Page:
INNOCENT III, Pope; BUSCHE, Hermann von dem (ed.). Fundamentum eterne felicitatis cum libro de Miseria conditionis humane.
Köln, per Matinum de Werdena, 1509.
8vo, 60 unnumbered leaves, A-F8 G4 H8. Black letter, 32 lines. Large woodcut vignette on title page repeated on verso of last: Jesus as a child between Saint Anne and Mary in the presence of the dove of the Holy Spirit. Capital spaces with small guide-letters, printed maniculae indicating the heading of each paragraph. Small paper repair to outer margin of t-p and metal clip to margin of D6 bookmarking the table of contents. Evenly soiled, yet lightly, and a little darkened to margin edges. In modern gilt red morocco, title and date on front cover and spine. An excellent copy.
Pope Innocent III, alias Lotario di Segni (1160-1216), was born near Rome and completed his studies in Paris and Bologna. This man of austere manners became cardinal in 1190 and was proclaimed pope at Celestine III’s death. As the leader of the Church, he fostered a moral reform of the clergy, the fight against heresy, and the re-conquest of the Holy Land. As such, he promoted the fourth crusade, which concluded with the sack of Constantinople in 1204. At the same time, he also undertook the Albigensian crusade in order to suppress the Cathar heresy, which had spread to large areas of the Pyrenees, Southern France and Northern Italy. He further crowned the Holy Roman Emperor Frederick II in 1212.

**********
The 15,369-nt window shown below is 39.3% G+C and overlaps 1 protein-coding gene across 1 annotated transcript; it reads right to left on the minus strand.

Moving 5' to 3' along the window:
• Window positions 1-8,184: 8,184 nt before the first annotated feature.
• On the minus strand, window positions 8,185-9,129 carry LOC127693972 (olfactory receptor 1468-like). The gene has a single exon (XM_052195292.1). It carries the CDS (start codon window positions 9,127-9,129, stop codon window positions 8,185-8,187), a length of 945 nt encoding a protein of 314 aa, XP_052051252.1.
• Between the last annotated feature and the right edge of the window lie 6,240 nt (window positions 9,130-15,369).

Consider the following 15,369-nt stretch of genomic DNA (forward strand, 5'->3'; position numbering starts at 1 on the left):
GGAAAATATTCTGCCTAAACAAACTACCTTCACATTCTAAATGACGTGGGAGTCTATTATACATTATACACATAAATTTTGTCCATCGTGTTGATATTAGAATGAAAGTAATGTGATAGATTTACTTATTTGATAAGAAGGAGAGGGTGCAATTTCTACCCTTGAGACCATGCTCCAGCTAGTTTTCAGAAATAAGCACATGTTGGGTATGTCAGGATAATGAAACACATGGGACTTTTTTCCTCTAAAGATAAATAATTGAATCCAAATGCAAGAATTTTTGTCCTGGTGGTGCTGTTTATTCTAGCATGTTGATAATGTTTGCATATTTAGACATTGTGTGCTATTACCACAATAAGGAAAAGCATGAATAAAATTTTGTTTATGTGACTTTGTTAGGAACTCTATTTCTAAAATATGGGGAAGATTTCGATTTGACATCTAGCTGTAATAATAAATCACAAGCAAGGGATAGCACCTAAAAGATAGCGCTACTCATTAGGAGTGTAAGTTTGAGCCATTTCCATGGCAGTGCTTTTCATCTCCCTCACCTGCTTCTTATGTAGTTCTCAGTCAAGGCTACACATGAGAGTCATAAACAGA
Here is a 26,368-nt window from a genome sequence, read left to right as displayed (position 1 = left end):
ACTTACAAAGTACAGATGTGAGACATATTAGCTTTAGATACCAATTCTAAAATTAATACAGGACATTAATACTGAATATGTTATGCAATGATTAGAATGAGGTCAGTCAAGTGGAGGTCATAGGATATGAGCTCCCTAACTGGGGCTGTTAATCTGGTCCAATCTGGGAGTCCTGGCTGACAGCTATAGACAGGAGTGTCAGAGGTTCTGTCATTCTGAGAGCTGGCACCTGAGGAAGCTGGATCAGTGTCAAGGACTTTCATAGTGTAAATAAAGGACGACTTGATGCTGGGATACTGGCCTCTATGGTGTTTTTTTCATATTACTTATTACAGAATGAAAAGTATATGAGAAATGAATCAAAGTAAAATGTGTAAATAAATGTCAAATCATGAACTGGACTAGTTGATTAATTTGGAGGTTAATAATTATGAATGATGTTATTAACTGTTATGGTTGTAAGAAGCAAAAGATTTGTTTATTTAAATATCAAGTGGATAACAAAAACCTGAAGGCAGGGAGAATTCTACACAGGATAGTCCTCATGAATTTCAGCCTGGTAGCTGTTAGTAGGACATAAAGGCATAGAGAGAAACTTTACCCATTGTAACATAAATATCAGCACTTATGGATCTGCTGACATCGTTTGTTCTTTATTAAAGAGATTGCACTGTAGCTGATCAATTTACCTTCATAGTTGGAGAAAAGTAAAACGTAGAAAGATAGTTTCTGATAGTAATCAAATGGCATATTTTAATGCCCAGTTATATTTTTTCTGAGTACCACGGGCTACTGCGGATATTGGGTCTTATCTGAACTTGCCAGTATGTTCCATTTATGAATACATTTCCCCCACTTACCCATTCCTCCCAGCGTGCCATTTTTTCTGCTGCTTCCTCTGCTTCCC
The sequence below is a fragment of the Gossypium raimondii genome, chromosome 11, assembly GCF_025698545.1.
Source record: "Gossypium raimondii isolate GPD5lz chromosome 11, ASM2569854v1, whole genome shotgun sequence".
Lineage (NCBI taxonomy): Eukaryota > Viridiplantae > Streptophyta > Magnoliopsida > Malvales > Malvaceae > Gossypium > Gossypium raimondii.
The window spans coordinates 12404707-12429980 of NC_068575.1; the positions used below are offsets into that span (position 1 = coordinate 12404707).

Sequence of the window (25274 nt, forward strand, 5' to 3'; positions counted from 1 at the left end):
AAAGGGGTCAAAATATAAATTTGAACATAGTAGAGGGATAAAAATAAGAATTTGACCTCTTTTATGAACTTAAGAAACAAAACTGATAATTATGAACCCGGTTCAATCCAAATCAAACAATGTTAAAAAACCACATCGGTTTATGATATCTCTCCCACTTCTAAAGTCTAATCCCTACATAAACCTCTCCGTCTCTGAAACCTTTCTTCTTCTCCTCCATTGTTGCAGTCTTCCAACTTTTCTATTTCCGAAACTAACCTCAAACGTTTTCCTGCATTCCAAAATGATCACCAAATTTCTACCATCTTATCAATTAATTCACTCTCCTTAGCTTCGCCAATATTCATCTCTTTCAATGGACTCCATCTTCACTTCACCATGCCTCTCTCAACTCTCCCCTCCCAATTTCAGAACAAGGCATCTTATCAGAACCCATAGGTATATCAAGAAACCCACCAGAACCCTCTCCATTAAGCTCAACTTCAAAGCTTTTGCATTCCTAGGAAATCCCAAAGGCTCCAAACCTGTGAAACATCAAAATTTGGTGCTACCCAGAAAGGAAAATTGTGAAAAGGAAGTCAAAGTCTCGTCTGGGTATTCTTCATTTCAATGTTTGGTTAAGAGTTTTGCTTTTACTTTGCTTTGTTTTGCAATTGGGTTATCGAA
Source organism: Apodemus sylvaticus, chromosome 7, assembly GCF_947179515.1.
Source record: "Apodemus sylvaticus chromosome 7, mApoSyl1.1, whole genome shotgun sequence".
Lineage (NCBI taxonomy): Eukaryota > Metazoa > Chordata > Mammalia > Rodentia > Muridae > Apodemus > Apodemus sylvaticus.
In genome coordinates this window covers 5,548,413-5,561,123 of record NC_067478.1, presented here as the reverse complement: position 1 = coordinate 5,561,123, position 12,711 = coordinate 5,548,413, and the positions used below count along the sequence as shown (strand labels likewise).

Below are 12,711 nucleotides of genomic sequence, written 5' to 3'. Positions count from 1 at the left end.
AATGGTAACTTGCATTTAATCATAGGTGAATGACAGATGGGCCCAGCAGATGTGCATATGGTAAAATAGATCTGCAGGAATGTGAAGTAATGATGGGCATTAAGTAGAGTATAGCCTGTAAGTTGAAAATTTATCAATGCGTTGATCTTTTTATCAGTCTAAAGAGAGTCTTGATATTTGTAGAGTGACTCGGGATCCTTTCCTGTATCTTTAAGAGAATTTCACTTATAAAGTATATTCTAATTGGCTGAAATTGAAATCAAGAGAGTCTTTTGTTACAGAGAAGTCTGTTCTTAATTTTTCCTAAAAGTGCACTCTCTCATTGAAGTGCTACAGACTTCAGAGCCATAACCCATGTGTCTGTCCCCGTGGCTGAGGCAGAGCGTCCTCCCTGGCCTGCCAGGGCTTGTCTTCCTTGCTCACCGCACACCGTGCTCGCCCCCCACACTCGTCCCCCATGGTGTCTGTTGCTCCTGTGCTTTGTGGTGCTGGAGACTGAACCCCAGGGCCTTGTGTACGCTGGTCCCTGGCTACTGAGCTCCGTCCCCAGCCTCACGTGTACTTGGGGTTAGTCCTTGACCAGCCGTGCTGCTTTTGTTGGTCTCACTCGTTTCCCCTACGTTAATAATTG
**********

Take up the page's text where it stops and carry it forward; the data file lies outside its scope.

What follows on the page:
In his work of reformation of the Roman Church, he was moved by deeply religious convictions. Innocent wrote several theological and ascetic treatises, of which ‘De Miseria Humane Conditionis’ (also known as ‘De Contemptu Mundi’) was the most renown. In his essay, Innocent resumed the theocratic ideas of Gregory VII, according to which the pope’s authority over secular institutions is absolute. The ultimate responsibility of salvation belongs to the pope, thus enabling him to have the last say on spiritual as well as secular matters.
The editor of the present work was Hermann von dem Busche (1468-1534), a German humanist who studied in Heidelberg, Tubingen and Italy. He is given as being one of the authors of the ‘Epistolae Obscurorum Virorum’. He was a close friend to Ulrich von Hutten and an early enthusiast of the Reformation.